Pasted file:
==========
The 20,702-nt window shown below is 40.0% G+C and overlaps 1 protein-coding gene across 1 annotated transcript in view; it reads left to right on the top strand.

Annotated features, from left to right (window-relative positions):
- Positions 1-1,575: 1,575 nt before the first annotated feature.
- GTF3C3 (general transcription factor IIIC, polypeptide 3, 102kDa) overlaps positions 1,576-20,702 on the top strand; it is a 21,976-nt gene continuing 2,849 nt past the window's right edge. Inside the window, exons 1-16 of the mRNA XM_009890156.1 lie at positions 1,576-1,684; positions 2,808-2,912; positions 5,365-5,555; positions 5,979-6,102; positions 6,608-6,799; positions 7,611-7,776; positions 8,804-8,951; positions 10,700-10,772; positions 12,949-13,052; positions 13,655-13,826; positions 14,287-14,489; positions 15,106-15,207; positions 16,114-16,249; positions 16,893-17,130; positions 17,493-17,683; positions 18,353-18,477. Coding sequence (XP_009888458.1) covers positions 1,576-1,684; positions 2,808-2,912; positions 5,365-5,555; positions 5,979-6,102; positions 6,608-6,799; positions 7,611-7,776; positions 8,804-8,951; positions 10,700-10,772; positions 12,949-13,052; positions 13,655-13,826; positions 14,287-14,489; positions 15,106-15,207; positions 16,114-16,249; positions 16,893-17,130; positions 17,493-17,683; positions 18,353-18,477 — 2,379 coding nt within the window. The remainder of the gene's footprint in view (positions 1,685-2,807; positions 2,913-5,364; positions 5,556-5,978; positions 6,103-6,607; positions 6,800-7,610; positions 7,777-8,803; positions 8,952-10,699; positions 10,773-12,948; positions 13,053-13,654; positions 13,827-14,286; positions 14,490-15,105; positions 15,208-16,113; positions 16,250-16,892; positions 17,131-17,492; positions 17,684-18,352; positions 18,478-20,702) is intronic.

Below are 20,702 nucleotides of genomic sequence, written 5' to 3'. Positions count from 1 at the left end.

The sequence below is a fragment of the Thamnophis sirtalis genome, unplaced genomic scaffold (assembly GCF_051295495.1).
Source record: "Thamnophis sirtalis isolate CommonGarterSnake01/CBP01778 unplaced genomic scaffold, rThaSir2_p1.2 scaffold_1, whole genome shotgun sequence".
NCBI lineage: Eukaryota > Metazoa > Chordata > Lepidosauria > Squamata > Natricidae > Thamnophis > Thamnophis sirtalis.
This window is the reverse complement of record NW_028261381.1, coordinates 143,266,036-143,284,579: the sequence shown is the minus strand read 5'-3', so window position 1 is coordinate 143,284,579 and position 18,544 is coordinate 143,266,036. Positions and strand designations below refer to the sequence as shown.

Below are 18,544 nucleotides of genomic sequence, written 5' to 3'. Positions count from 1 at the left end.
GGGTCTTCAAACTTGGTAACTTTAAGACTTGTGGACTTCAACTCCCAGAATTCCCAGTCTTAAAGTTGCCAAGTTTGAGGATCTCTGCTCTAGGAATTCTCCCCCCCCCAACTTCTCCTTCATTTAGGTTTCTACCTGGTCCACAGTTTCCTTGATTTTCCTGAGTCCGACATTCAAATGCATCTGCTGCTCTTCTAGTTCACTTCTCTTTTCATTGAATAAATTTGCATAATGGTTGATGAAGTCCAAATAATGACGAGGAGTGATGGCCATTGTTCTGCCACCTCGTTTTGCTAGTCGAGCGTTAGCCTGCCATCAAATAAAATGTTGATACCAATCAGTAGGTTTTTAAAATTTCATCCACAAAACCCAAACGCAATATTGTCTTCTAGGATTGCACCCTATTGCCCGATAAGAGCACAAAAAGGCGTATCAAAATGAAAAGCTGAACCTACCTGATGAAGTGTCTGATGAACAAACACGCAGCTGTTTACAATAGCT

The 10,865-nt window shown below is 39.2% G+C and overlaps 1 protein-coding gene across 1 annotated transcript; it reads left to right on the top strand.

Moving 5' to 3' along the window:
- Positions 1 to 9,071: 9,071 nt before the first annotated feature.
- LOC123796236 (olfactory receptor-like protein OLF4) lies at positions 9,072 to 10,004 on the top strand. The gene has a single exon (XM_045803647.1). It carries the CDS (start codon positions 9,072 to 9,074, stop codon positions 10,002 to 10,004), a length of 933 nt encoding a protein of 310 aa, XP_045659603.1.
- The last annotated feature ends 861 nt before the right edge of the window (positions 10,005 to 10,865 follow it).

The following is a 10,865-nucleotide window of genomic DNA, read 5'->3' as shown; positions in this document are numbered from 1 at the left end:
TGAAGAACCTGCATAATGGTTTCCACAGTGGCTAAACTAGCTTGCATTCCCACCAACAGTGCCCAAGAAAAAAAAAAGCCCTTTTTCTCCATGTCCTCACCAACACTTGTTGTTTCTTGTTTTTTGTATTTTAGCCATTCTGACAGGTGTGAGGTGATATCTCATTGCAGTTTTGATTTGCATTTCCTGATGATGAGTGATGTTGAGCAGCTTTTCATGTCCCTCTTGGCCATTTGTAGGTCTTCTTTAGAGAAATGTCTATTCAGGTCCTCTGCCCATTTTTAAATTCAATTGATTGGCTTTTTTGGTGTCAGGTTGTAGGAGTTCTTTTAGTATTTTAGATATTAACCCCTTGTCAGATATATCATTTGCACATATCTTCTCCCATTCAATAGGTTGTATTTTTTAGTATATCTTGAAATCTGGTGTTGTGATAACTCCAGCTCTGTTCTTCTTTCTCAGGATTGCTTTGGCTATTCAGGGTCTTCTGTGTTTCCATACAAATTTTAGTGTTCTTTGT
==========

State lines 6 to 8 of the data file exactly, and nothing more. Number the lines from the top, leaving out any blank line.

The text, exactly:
The sequence below is a fragment of the Thamnophis sirtalis genome, unplaced genomic scaffold (assembly GCF_051295495.1).
Source record: "Thamnophis sirtalis isolate CommonGarterSnake01/CBP01778 unplaced genomic scaffold, rThaSir2_p1.2 scaffold_1, whole genome shotgun sequence".
NCBI lineage: Eukaryota > Metazoa > Chordata > Lepidosauria > Squamata > Natricidae > Thamnophis > Thamnophis sirtalis.